Abstract: Volume on orthopedic surgery and post-surgical physical therapy (PT). The book is intended to provide physical therapists with an understanding of orthopedic surgery, including indications and considerations for surgery and descriptions of surgical procedures. Post-surgical PT is described for specific procedures of the upper extremity, spine, and lower extremity.

Micozzi, M.S. (2001) Fundamentals of complementary and alternative medicine, second edition. Harcourt Health Sciences, St Louis, MO. Accession Number: R08109.
Abstract: Volume on complementary and alternative medicine, including its history, its social and cultural context, its relation to conventional medicine, and characteristics and research support of specific therapies, medical approaches, and traditional medical systems.

Schoenbrodt, L. (ed.) (2001) Children with traumatic brain injury: A parents' guide. Woodbine House, Bethesda, MD. Accession Number: R08140.
Abstract: Book providing information for parents on coping with the effects of traumatic brain injury (TBI) in children and adolescents. Topics covered include the nature of TBI; rehabilitation; medical problems associated with TBI; coping and adjustment by the family and the child; effects on learning, thinking, speech, and language; effects on behavior, and behavior management strategies; educational needs of children with TBI; and legal concerns. The book includes a glossary, reading list, and resource guide.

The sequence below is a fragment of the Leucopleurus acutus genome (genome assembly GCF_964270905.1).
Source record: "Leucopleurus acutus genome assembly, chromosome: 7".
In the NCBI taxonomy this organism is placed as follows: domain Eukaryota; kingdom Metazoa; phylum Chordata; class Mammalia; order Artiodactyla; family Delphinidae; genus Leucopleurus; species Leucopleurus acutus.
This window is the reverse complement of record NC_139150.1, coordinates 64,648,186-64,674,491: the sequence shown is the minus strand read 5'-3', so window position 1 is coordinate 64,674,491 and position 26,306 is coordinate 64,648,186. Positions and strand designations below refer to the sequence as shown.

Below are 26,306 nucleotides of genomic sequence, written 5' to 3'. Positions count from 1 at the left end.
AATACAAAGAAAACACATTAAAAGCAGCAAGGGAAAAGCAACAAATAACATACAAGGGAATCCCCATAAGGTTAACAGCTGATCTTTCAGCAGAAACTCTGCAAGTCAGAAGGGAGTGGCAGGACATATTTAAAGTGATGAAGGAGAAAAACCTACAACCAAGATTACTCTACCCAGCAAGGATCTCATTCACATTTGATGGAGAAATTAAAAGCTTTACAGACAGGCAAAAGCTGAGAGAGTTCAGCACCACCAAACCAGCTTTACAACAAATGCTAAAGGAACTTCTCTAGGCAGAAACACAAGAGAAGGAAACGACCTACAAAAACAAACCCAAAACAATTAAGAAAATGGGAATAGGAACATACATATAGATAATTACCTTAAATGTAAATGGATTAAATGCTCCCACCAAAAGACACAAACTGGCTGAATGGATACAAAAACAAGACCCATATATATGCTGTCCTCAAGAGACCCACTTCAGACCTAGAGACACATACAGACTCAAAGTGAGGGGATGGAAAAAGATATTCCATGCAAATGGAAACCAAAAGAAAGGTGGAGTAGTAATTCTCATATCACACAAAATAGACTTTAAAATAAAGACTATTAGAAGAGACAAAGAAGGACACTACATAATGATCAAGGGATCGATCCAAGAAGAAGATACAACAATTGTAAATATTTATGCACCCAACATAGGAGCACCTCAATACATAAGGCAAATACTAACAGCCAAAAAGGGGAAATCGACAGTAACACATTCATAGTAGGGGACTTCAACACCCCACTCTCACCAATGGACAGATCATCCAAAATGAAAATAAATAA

Wilkins, J. (2001) Group activities to include students with special needs: Developing social interactive skills. Corwin Press, Inc., Thousand Oaks, CA. Accession Number: R08142.
Abstract: Book describing numerous fun group activities for children with disabilities, including classroom games, gym and outdoor games, and ball games. The activities serve to promote social skills as well as physical and cognitive skills. Particular skills developed by each activity and the skill levels and abilities needed are identified for each activity. Activities are classified as either level 1 activities appropriate for non-verbal students who can handle one- or two-step directions with assistance, or level 2 activities appropriate for students who can handle multiple-step directions with minimal assistance.

Older couple smiling.Did You Know...?

... In 1994-95 more than half of the older population (52.5%) reported having at least one disability. One-third had at least one severe disability.
Source:Profile of Older Americans: 2000. Administration on Aging (